For most of the years since, it was usually a battle between those two for supremacy in AISD football. And even though LBJ has been the better school in recent years, long playoff runs outside of the district have been difficult to achieve. Better-resourced suburban school districts have, generally speaking, ruled the state football playoffs and championships of late. You need look no farther than just outside Austin: Westlake, Lake Travis, Liberty Hill and Cedar Park high schools have won titles in the last 20 years.

But the last two years have been different. Perennially underenrolled, LBJ dropped down to class 4A in 2020. It made the semifinals in the first year and all the way to the final this season.

Shirley Morris’ grandson plays on the defensive line. She said she sees the impact the Jaguars' recent success is having on the community.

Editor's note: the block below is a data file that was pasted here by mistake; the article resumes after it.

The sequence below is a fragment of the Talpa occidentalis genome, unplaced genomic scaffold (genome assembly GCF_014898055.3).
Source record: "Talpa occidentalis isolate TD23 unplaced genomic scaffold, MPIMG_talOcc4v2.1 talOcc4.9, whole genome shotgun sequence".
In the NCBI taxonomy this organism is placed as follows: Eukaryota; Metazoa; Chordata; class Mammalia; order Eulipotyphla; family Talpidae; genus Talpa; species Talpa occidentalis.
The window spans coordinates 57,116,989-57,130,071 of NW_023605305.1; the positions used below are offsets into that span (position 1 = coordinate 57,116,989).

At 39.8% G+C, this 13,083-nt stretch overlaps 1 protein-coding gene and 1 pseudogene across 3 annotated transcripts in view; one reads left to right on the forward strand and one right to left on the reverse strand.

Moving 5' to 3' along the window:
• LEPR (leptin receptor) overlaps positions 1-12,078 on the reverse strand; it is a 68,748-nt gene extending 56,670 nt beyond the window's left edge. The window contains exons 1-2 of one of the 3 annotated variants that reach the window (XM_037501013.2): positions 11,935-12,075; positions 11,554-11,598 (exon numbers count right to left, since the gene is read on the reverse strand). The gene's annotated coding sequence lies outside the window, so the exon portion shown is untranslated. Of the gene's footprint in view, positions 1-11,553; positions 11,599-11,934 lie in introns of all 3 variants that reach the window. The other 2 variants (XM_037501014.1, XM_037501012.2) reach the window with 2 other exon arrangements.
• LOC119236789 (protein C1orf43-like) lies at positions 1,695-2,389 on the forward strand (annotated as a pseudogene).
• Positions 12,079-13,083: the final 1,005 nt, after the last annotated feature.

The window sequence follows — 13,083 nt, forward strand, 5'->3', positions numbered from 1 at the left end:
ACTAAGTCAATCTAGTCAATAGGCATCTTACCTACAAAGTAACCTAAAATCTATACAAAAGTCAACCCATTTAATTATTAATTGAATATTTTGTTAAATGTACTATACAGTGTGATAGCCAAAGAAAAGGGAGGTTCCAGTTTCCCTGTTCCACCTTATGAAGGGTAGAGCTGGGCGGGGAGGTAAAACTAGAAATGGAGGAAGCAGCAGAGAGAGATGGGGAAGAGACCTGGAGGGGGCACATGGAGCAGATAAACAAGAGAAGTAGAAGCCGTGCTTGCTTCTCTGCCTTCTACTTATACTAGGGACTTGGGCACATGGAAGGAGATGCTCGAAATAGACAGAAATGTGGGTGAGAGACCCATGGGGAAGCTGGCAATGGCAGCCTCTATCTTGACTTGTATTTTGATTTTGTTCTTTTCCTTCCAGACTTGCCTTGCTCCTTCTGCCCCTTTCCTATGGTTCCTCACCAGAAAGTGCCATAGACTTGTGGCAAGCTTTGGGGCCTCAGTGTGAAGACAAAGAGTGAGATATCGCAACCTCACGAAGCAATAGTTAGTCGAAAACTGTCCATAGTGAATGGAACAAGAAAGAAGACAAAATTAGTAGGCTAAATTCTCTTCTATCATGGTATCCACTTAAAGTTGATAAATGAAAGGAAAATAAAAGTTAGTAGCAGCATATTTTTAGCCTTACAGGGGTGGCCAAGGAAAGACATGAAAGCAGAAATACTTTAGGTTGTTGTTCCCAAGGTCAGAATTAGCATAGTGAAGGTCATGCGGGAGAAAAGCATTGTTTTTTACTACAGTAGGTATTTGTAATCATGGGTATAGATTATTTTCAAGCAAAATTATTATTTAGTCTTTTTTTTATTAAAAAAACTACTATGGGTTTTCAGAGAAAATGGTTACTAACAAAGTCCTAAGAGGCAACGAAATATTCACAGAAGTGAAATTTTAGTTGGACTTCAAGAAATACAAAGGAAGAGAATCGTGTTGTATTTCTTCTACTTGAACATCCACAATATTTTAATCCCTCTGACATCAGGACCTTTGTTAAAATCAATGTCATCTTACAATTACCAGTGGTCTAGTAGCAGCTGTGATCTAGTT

“Everybody you talk to, it's just such a big deal," she said. "I mean, it brings water to people's eyes just to see LBJ go this far, and they're making history.”

Allen Scott’s son is a freshman backup quarterback for LBJ. He was looking forward to bringing the title back to Austin.

“We hear about the Westlakes and the Lake Travises, and you know, we get conditional thinking, 'OK, yeah that's part of Austin, but technically, it's not,," he said. "They're their own school districts, they're their own communities.”

Grinning high school football players with "State-Bound 2021" shirts on.
Michael Minasi
The LBJ football team passes through a crowd of supporters Thursday before boarding buses for the state championship.

LBJ came the closest it has ever come to winning, despite hurdles and distractions that made this playoff run all the more improbable.

The school year began without a principal and without enough teachers to fill its class schedule. Eventually, the school district found a principal and he began resolving the staffing issues.

There is an ongoing construction project in one wing of the school, rerouting foot traffic to classes and making concentration difficult in classrooms.

But at the other end of the building, where the athletics offices are, there was — metaphorically and literally — the quiet and the steady guidance of Coach Fenner.